Living pathways: Meditations on sustainable cultures and cosmologies in Asia is a remarkable, beautiful, and very valuable book. As the author Manickam (Nat) Nadarajah points out, it can be enjoyed in many ways visually, verbally, emotionally, and spiritually. All of these ways engage the reader and heighten his or her awareness of the importance, timeliness, and relevance of the book. Acting on the author s advice, I leafed through the pages of the book in a very cursory manner first, stopping to feast my eyes on all the exquisite people, faces, images, scenes, and scenery depicted there. The satisfaction that was derived from this was immense. Following this, I read Fr. Niphot Thianvihan s Afterword Coming Full Circle: Completing the Journey from Sustainability to Spirituality and wished everyone in the world could read this urgent and crucial message. I then read Nat's thirty-two Meditations very carefully, pausing after reading each one to reflect on the profound insights and messages contained therein, as well as learning that each meditation possessed powerful ideas and evocative images with respect to the world of the future and the role that sustainable cultures and cosmologies in Asia can play in this. This enabled me to see that these meditations indeed the entire book including the Appendix lead us to a world that is far more in keeping with the emotional, sustainable, and spiritual requirements of the future than the physical, material, and technical demands of the present. I strongly recommend this book to everyone who is concerned about the way forward in the new millennium. It is one of the most far-sighted, thoughtful, and moving statements I have ever read on what is wrong with the current world system and what is required to set things right. --D. Paul Schafer, Director, World Culture Project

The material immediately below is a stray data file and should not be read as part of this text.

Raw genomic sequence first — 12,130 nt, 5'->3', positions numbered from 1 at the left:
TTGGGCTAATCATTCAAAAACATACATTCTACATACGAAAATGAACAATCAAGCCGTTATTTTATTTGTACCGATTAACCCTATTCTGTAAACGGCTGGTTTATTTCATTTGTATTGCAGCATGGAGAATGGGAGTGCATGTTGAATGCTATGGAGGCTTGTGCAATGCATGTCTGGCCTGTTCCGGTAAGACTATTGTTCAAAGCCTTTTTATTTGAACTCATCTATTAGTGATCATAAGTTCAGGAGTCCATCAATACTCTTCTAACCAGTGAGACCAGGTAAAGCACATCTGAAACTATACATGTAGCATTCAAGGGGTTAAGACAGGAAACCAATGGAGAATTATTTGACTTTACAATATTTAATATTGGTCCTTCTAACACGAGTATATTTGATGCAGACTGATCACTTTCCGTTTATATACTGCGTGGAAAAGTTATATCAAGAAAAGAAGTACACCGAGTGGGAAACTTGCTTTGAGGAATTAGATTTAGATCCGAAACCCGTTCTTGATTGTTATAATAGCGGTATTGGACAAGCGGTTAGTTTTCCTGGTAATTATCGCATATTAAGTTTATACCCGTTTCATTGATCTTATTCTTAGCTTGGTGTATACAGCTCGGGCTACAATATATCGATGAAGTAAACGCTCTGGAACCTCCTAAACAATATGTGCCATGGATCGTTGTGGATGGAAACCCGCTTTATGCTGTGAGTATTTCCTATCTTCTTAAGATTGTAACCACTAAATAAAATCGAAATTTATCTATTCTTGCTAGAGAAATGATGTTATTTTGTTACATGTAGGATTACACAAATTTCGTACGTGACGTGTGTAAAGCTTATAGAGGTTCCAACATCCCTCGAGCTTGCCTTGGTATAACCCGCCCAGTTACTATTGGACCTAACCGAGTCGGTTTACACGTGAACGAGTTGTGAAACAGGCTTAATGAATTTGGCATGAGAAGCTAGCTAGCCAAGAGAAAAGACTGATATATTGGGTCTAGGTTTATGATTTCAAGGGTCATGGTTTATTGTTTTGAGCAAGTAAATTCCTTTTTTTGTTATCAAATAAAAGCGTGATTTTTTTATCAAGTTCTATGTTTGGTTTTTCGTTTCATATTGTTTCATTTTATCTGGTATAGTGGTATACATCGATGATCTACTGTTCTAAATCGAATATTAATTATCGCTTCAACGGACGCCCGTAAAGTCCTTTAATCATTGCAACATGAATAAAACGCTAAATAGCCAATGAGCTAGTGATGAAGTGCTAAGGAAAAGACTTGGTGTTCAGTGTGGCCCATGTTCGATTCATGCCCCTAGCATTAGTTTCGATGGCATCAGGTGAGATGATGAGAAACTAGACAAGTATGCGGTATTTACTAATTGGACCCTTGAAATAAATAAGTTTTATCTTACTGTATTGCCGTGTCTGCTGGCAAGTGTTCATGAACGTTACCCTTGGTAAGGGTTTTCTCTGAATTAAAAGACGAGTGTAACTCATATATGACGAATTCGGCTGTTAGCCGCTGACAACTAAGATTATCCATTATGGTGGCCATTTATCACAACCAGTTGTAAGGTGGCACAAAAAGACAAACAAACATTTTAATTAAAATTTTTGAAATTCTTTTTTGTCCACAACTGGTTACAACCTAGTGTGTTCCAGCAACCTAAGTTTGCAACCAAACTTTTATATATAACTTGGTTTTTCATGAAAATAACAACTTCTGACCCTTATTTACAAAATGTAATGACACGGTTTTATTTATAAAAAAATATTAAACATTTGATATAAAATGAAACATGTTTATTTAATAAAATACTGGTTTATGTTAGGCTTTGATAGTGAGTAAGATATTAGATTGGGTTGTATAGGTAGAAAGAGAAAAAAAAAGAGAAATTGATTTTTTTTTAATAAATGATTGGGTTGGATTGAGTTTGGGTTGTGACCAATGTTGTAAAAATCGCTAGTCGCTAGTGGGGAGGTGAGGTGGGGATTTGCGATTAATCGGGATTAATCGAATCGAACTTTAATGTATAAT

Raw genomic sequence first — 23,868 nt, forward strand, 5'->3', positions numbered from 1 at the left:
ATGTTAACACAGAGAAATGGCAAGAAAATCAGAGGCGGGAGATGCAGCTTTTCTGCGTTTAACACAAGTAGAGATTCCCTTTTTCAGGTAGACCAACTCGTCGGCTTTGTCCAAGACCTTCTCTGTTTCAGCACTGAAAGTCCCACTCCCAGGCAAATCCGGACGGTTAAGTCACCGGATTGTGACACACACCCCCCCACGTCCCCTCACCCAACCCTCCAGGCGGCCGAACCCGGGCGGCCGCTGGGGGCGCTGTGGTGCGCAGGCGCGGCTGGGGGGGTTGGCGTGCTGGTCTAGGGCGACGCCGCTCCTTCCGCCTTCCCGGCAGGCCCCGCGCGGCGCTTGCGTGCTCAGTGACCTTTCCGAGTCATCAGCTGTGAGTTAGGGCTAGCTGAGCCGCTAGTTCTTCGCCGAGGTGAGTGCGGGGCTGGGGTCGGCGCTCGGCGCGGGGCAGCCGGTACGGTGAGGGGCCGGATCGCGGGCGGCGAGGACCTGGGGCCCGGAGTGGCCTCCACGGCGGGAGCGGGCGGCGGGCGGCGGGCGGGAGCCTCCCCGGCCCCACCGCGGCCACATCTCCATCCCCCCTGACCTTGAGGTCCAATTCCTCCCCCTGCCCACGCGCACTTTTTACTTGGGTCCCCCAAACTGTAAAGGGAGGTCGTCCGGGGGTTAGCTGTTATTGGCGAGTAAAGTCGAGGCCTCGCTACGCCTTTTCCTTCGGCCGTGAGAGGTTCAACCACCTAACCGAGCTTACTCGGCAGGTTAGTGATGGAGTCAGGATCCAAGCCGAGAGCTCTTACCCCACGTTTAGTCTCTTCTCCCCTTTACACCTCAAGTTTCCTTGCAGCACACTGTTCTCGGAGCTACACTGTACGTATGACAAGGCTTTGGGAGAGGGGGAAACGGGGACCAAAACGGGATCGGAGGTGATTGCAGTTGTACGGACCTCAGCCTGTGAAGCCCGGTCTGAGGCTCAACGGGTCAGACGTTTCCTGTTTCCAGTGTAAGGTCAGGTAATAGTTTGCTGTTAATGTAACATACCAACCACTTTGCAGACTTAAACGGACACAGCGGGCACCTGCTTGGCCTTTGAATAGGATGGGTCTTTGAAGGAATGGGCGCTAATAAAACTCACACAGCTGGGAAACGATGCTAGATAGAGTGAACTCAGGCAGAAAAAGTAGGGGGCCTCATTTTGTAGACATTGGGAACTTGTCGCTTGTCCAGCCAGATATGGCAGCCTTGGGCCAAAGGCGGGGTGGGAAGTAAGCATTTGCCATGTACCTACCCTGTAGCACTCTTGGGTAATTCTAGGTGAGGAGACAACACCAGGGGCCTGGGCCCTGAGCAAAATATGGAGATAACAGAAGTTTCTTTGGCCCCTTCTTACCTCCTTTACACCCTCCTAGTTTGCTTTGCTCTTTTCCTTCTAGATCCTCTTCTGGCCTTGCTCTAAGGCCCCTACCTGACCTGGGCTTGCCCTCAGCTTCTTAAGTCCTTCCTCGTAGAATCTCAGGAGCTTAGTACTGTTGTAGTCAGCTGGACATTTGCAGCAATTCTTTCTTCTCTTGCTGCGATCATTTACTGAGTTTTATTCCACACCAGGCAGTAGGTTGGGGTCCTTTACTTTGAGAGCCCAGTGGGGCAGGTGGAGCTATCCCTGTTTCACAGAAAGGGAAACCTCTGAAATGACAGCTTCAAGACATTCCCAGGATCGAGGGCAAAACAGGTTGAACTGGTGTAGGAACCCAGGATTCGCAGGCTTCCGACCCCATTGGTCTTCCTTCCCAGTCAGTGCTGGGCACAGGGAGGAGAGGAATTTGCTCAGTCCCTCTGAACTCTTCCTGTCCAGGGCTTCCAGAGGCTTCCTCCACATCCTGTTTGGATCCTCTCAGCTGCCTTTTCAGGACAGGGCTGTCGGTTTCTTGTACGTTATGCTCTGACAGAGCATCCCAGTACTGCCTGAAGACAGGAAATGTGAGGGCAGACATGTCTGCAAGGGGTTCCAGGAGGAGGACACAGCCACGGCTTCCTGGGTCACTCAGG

The first thing that struck me about this book, when it came to me for a review, is its visual appeal. It is layered with photographs and graphics which have, not so obvious, resonance with the themes and textual content of the book. It is a pleasure to leaf through a book which has an excellent layout and design; a rarity I think for books engaging with a thought provoking issue of where humanity is headed. M. Nadarajah asks: Is urbanism the terminal stage of human civilisation as we know it (p 27)? He strongly believes that we have become acclimatised creatures of careless convenience and blind citizens of urban centres (p 27). He avers that mainstream urbanisation is a torrential river that has swept away many fine tuned tenuously sustainable cultures that have taken years to build . The book, appropriately titled the Living Pathways, is a journey and a research pilgrimage searching for answers to sustainability, among people who are less touched by the glitter and glamour of the urban way of life. The author embarks on a journey, informed by his own life s trajectories and questions, into the interiors of Asia and meets many indigenous tribes and communities: the Henanga, Ainu, Lanna, Karen, Konkanaey, and Balinese, among others. He travels through much of Asia: Chiang Mai, Jakarta, Bali, Manila, Baguio City, Sagada, Ifugoo, Kyoto, Kanazawa, Nara, Tokyo, Hokkaido and Hiroshima. What he learns from these communities and through this journey is that people do not just practice (emphasis mine) sustainable development, but live it. The difference between the two is between having and being , he writes (p 11). This difference makes Nadarajah drop the word sustainable development and use the word sustainability which indicates textured narrative of a cosmogony where everything is linked to each other. The book, in short is inspiring, it combines intellectual acumen and scholarship with emotional insights and sources into a seamless narrative, making me realise that the Cartesian mind body separation has become de rigueur in the world of letters and scholarships, and that rarely a writings combines the spirit and the body. The book also makes me wonder why is that in the Indian context we have not been able to maintain this deeper interconnectivity, a triad as it were of spiritual-natural-human world, despite the many pools of spiritual founts and sources? What is that makes people be seduced by the here and now world of crass consumerism? And why is that some communities have resisted this onslaught of growth oriented consumerist material world? As a sociologist/ social anthropologist my training has been to ask why people do what they do, before I can engage with what is an ideal. I am not sure the book answers some of these questions. But surely the spirit of the book should push us into answering those questions through further research. --Kiranmayi Bhushi,Associate Professor,Sociology, School of Social Sciences Indira Gandhi National Open University